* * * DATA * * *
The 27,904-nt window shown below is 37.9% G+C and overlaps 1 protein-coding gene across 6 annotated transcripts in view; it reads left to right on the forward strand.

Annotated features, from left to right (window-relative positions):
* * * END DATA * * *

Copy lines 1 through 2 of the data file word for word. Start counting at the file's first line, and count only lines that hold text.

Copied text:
The 27,904-nt window shown below is 37.9% G+C and overlaps 1 protein-coding gene across 6 annotated transcripts in view; it reads left to right on the forward strand.

Annotated features, from left to right (window-relative positions):